In the last chapter of their book, Junker and Scherer discuss the possibility that the Creator may communicate with the biologist via “design-signals”, which are expressed in the beauty of flowers, butterflies, and other creatures. On these pages, the designer is equated with the biblical Creator-God. This European version of modern “theobiology” has been classified as ID-creationism (Kutschera 2003).

The impact of the Junker and Scherer textbook is difficult to assess. Due its low price and its attractive design, many more copies have been sold than of academic textbooks on evolution. It has been translated into several European languages (Russian, Serbian, Finnish, and Portuguese), was awarded with a German textbook prize (sponsored by private conservative Christian associations), and is used in some public schools. However, the textbook is not accepted by the German Ministry of Education and Cultural Affairs as an official schoolbook, in spite of several lobbying attempts by German creationists. Positive book reviews are largely restricted to periodicals published by Bible-educated Christians. However, the international journal Flora, which is edited by a team of respected plant scientists, published a positive review of this book (Weberling 2002). This fact documents that anti-evolutionism in German-speaking countries has already infiltrated some academic circles.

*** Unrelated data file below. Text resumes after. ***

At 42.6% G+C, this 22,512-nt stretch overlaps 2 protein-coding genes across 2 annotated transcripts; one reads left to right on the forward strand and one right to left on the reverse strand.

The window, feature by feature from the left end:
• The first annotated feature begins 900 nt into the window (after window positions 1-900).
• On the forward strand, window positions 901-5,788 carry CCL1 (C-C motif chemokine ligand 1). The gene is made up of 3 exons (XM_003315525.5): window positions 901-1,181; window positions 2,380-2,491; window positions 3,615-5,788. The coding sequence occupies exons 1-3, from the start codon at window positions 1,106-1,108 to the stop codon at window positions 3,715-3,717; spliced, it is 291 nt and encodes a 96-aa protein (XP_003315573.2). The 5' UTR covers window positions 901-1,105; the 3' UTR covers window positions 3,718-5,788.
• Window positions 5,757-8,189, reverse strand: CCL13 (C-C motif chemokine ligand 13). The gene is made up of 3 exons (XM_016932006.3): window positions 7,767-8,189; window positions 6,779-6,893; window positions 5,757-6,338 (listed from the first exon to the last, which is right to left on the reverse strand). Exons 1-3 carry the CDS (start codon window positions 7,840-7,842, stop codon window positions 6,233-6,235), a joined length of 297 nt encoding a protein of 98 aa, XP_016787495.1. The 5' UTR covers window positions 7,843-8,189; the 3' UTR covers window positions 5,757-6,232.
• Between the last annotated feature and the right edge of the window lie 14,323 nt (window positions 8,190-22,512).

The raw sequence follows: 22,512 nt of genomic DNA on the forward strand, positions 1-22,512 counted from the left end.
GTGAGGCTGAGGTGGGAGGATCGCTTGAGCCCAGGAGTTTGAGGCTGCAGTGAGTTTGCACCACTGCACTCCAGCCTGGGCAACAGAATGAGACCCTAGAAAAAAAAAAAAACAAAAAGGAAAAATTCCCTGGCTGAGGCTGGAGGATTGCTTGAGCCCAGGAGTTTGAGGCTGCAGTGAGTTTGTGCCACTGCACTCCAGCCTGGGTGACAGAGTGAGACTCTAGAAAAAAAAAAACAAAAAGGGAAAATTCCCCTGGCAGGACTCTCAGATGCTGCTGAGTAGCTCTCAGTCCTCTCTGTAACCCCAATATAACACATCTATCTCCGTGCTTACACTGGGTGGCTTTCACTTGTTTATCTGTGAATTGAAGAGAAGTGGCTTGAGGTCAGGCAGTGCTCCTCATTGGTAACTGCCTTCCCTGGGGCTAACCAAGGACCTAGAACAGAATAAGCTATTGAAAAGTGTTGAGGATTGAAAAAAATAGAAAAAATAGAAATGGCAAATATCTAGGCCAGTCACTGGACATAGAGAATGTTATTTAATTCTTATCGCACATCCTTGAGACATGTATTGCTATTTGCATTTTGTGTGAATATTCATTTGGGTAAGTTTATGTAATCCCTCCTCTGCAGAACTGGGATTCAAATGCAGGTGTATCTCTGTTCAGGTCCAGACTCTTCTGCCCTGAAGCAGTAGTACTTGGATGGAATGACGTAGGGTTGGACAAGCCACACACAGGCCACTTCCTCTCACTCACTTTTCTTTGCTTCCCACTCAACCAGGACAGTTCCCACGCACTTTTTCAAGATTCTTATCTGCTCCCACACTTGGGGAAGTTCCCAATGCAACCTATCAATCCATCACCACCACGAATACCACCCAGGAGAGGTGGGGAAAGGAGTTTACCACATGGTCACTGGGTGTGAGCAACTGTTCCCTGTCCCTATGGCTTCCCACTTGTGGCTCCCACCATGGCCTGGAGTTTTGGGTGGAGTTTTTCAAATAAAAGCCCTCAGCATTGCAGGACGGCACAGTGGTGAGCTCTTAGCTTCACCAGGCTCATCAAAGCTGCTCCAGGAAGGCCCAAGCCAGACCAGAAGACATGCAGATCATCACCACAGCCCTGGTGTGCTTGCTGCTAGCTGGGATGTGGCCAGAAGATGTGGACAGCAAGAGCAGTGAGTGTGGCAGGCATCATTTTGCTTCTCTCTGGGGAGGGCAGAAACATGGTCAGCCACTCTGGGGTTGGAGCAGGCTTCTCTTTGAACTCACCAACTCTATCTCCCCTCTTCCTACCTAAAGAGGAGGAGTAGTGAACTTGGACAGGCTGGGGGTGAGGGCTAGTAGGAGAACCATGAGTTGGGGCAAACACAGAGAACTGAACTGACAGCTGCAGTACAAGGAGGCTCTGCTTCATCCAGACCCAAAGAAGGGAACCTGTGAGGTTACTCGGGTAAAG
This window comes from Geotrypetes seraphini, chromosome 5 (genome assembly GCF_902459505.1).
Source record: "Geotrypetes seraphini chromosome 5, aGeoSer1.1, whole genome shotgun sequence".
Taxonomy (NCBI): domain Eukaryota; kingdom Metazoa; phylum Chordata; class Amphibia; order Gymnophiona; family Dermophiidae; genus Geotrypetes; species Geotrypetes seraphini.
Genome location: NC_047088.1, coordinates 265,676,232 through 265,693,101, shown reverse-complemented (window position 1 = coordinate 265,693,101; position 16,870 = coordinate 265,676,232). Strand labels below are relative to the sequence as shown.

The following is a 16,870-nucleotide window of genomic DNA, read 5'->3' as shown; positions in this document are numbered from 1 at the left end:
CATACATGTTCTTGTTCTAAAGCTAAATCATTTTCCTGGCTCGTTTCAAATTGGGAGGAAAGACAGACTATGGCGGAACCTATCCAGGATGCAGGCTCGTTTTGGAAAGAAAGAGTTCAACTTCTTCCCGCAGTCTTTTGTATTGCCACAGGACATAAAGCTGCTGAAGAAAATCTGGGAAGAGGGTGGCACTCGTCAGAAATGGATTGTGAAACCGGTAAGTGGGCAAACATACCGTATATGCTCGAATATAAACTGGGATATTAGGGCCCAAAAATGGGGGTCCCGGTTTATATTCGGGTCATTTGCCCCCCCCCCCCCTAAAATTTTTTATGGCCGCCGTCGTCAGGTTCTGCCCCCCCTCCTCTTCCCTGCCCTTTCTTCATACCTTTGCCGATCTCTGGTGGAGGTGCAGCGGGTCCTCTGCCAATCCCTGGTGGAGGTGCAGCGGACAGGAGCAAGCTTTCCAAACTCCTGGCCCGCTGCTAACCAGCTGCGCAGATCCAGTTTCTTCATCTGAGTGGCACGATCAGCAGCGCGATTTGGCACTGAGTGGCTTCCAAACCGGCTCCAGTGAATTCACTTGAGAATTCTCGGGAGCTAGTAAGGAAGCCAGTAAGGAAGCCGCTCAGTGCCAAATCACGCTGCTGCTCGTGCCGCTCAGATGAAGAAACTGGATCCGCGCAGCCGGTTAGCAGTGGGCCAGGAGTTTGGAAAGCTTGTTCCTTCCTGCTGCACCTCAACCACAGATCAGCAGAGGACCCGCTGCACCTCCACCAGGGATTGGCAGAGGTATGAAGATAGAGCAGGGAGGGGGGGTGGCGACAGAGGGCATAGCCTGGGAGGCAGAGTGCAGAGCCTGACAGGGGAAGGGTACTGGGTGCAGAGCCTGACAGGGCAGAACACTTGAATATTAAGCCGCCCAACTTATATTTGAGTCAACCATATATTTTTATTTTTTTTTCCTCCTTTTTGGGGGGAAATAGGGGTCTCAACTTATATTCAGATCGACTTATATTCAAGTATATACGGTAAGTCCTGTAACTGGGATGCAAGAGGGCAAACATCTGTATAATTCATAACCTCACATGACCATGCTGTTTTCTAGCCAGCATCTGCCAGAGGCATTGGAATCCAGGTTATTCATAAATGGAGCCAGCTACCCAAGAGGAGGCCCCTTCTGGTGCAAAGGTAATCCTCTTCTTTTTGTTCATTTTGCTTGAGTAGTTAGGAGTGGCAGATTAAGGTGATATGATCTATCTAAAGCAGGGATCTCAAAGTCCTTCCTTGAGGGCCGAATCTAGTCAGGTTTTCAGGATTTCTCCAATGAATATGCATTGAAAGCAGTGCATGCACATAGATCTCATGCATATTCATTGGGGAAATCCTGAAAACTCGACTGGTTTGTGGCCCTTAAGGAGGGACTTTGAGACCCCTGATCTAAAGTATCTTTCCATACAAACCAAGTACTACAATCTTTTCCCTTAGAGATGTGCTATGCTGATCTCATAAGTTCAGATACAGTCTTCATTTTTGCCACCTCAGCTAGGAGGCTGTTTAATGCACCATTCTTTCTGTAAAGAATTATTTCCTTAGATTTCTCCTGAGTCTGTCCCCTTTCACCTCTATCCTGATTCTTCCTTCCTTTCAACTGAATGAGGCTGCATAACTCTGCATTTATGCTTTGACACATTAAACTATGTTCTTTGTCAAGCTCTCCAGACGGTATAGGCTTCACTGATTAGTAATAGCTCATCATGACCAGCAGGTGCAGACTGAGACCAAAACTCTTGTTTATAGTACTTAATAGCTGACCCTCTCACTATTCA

Darwin’s answer

The discussion concerning the argument from design is as old as evolutionary biology itself. In his autobiography, Darwin treated this issue as follows: “The old argument of design in nature, as given by Paley, which formerly seemed to me so conclusive, fails, now that the law of natural selection has been discovered. We can no longer argue that, for instance, the beautiful hinge of a bivalve shell must have been made by an intelligent being, like the hinge of a door by man” (Barlow 1958). Indeed, modern scientists successfully explain the real world without reference to miracles, “intelligent designers”, or other products of human imagination. If we were to admit “intelligent designers”, “vital forces”, and other spiritual entities, modern science would soon cease to exist (Futuyma 1995; Mahner and Bunge 1997).This is the main reason that scientists reject the modern version of Bible-based creationism under the cover of the currently popular ID rubric.

Charles Darwin provided an appropriate answer to the claims of the creationists of his time when he wrote: “It should be well to bear in mind that by the word ‘creation’ the zoologist means ‘a process he knows not what’” (Darwin 1872). Likewise, the currently popular statement “the designer did it” is no answer, but a synonym for “we believe, but have no evidence”. For those who believe no proof is necessary, discussions between scientists and the dogmatic proponents of ID are difficult and usually do not lead to a consensus.

References

Barlow N, editor. The Autobiography of Charles Darwin. London: Collins, 1958.
Darwin CR. On the Origin of Species, 6th ed. London: John Murray, 1872.
Futuyma DJ. Science on Trial, 2nd ed. Sunderland (MA): Sinauer Associates, 1995.
Gross M. Red head: US-style creationism spreads to Europe. Current Biology 2002; 12 (8): R265–6.
Junker R, Scherer S. Evolution: Ein kritisches Lehrbuch, 5th ed. Giessen (Germany): Weyel Verlag, 2001.
Kutschera U. Designer scientific literature [letter]. Nature 2003 May 8: 423:116.
Mahner M, Bunge M. Foundations of Biophilosophy Berlin: Springer, 1997.
Weberling F. Buchbesprechung [review of Junker and Scherer 2001]. Flora 2002; 197 [4]: 490–1.

About the Author(s): 
Ulrich Kutschera
Institut für Biologie
Universität Kassel
Heinrich-Plett-Strasse 40
34109 Kassel
Germany
kut@uni-kassel.de